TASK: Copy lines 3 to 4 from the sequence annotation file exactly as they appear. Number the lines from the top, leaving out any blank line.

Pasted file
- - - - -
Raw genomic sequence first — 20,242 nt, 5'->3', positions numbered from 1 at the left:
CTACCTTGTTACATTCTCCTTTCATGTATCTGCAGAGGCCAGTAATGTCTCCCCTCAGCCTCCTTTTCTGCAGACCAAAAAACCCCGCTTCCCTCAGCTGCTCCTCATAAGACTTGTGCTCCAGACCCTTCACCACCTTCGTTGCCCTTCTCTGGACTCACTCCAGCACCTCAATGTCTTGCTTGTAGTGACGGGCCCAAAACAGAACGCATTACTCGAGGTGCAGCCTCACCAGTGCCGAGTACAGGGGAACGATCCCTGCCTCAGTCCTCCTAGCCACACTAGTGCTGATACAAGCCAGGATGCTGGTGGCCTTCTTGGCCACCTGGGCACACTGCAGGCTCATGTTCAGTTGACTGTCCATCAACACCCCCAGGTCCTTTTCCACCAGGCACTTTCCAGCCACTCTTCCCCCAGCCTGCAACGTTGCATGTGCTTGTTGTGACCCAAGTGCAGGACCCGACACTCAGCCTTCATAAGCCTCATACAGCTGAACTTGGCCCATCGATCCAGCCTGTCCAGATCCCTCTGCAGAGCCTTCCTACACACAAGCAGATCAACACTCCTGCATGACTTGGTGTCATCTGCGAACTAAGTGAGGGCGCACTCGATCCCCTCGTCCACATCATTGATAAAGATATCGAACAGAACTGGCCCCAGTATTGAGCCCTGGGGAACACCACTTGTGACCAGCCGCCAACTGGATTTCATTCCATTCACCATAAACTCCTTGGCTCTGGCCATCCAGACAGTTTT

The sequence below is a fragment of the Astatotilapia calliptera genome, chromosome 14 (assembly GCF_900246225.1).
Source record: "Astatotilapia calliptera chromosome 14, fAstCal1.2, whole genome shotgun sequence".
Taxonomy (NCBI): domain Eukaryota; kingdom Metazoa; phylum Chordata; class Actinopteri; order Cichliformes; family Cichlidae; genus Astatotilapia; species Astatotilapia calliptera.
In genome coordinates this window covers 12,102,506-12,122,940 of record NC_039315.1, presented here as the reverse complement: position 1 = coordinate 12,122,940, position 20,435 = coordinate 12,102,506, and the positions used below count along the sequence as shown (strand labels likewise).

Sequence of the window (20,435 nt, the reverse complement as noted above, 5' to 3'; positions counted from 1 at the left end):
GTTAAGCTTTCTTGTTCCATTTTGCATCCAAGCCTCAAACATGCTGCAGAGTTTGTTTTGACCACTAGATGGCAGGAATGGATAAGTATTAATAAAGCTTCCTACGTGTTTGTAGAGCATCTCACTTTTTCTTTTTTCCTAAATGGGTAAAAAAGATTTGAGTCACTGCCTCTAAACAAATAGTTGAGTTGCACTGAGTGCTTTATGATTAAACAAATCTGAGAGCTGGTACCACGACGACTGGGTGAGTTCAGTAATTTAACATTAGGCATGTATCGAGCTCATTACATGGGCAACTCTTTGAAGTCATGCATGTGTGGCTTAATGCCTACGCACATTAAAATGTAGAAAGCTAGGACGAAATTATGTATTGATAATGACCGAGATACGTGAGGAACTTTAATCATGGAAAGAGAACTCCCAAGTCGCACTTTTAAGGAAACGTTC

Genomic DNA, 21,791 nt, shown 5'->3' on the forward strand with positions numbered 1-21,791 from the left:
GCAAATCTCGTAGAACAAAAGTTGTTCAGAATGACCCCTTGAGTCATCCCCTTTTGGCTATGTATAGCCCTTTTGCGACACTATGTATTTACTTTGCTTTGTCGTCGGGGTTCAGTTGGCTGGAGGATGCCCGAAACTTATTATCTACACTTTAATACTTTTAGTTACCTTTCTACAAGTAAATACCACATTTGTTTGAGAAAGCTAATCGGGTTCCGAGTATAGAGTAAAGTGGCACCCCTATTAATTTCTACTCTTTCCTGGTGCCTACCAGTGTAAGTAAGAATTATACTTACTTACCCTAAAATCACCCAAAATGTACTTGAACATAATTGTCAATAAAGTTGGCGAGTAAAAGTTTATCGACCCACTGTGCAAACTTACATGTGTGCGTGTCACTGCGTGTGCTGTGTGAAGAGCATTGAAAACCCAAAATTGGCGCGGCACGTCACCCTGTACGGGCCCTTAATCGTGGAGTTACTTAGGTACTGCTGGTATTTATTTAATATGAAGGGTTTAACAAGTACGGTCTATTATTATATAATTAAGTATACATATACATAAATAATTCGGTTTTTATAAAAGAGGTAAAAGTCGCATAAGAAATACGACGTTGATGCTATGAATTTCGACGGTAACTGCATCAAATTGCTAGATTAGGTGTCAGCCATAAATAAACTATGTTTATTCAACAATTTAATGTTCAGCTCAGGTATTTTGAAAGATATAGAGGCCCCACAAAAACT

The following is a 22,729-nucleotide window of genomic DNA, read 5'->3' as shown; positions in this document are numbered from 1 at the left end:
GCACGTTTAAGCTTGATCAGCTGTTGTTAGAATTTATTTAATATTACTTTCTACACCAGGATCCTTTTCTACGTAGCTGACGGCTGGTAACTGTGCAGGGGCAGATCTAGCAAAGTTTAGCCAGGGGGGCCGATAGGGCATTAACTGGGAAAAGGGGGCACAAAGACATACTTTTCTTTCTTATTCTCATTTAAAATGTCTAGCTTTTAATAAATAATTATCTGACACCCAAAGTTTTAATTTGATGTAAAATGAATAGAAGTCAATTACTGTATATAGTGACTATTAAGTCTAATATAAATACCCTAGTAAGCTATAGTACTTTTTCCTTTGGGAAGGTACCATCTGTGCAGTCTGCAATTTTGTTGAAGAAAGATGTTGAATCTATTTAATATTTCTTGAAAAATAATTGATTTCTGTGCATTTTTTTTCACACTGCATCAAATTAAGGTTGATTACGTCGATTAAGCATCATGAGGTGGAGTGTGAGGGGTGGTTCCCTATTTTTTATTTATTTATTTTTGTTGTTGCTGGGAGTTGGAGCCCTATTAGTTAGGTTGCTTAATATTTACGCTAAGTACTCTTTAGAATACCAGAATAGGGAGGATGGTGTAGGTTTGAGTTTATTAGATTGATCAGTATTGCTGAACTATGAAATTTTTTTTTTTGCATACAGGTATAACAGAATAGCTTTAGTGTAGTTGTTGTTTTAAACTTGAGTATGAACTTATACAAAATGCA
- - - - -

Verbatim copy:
The sequence below is a fragment of the Astatotilapia calliptera genome, chromosome 14 (assembly GCF_900246225.1).
Source record: "Astatotilapia calliptera chromosome 14, fAstCal1.2, whole genome shotgun sequence".